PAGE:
Theosophy Northwest View

The Newsletter of the Northwest Branch of the Theosophical Society
May 1999 Vol. 2 Issue 3

Karma by H. P. Blavatsky

Karma is action, the Cause; and Karma again is "the law of ethical causation"; the effect of an act produced egotistically, when the great law of harmony depends on altruism.

It is only the knowledge of the constant re-births of one and the same individuality throughout the life-cycle; the assurance that the same MONADS . . . have to pass through the "Circle of Necessity," rewarded or punished by such rebirth for the suffering endured or crimes committed in the former life; . . . it is only this doctrine, we say, that can explain to us the mysterious problem of Good and Evil, and reconcile man to the terrible and apparent injustice of life. Nothing but such certainty can quiet our revolted sense of justice. For, when one unacquainted with the noble doctrine looks around him, and observes the inequalities of birth and fortune, of intellect and capacities; when one sees honour paid fools and profligates, on whom fortune has heaped her favours by mere privilege of birth, and their nearest neighbour, with all his intellect and noble virtues -- far more deserving in every way -- perishing of want and for lack of sympathy; when one sees all this and has to turn away, helpless to relieve the undeserved suffering, one's ears ringing and heart aching with the cries of pain around him -- that blessed knowledge of Karma alone prevents him from cursing life and men, as well as their supposed Creator.

This Law [of Retribution] -- whether Conscious or Unconscious -- predestines nothing and no one. It exists from and in Eternity, truly, for it is ETERNITY itself; and as such, since no act can be co-equal with eternity, it cannot be said to act, for it is ACTION itself. It is not the Wave which drowns a man, but the personal action of the wretch, who goes deliberately and places himself under the impersonal action of the laws that govern the Ocean's motion. Karma creates nothing, nor does it design. It is man who plans and creates causes, and Karmic law adjusts the effects; which adjustment is not an act, but universal harmony, tending ever to resume its original position, like a bough, which, bent down too forcibly, rebounds with corresponding vigour. If it happen to dislocate the arm that tried to bend it out of its natural position, shall we say that it is the bough which broke our arm, or that our own folly has brought us to grief? Karma has never sought to destroy intellectual and individual liberty, like the God invented by the Monotheists. It has not involved its decrees in darkness purposely to perplex man; nor shall it punish him who dares to scrutinise its mysteries. On the contrary, he who unveils through study and meditation its intricate paths, and throws light on those dark ways, in the windings of which so many men perish owing to their ignorance of the labyrinth of life, is working for the good of his fellow-men. KARMA is an Absolute and Eternal law in the World of manifestation; and as there can only be one Absolute, as One eternal ever present Cause, believers in Karma cannot be regarded as Atheists or materialists -- still less as fatalists: for Karma is one with the Unknowable, of which it is an aspect in its effects in the phenomenal world. -- The Secret Doctrine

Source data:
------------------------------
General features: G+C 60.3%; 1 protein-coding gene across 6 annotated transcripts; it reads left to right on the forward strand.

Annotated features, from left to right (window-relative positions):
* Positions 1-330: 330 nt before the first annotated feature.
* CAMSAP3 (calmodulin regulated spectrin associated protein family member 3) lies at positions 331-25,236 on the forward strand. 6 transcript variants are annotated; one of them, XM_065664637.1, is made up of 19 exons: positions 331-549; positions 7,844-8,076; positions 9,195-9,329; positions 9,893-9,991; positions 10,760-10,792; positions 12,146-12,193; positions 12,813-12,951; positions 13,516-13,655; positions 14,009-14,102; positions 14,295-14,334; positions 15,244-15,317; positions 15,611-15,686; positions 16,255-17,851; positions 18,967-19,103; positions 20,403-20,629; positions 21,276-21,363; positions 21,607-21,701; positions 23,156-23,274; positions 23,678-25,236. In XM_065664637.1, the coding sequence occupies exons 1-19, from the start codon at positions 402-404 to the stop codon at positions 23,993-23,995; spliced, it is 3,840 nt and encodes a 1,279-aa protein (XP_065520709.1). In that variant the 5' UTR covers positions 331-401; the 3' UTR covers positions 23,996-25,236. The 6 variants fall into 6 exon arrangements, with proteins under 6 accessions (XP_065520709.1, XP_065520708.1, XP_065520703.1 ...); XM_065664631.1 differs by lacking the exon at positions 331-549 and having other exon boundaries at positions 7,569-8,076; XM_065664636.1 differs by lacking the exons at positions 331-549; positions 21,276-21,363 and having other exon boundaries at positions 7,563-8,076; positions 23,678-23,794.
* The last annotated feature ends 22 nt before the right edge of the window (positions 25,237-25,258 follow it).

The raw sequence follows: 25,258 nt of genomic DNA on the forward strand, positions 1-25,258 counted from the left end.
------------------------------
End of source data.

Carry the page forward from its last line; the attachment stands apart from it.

New Online

Theosophical University Press has recently added the following to

Also, the entire working manuscript of the Encyclopedic Theosophical Glossary (A-Z) edited by G. de Purucker is now available online.

Monthly Discussion Group

This month "Why Do Bad Things Happen to Good People?" is our subject. We will discuss such questions as: How can we understand the painful and tragic incidents that happen to fine and honorable people, to children, and to whole groups? Is God or the Devil responsible, are they inexplicable matters of chance, or are we ourselves responsible in some way? What is the role of evil, suffering, war, violence, illness, and natural catastrophes in the universe and in human evolution? Come share your ideas!

Open to the public, unsectarian, non-political, no charge.

Upcoming Topics
June: How Can We Achieve Brotherhood?
July: The Mystery of Death
August: One God or Many?

Theosophical Views

What Price Progress?

by Lydia Ross, M.D.

"I have often wondered of late about the dazzling, white, eerie glamour with which the Northland weaves its spell about the heart of a man. I know of nothing on earth so strange, so wonderful, withal so sad. Pursuing our course through Melville Bay, I felt the fatal magic of it enthralling my very soul." -- Frederick A. Cook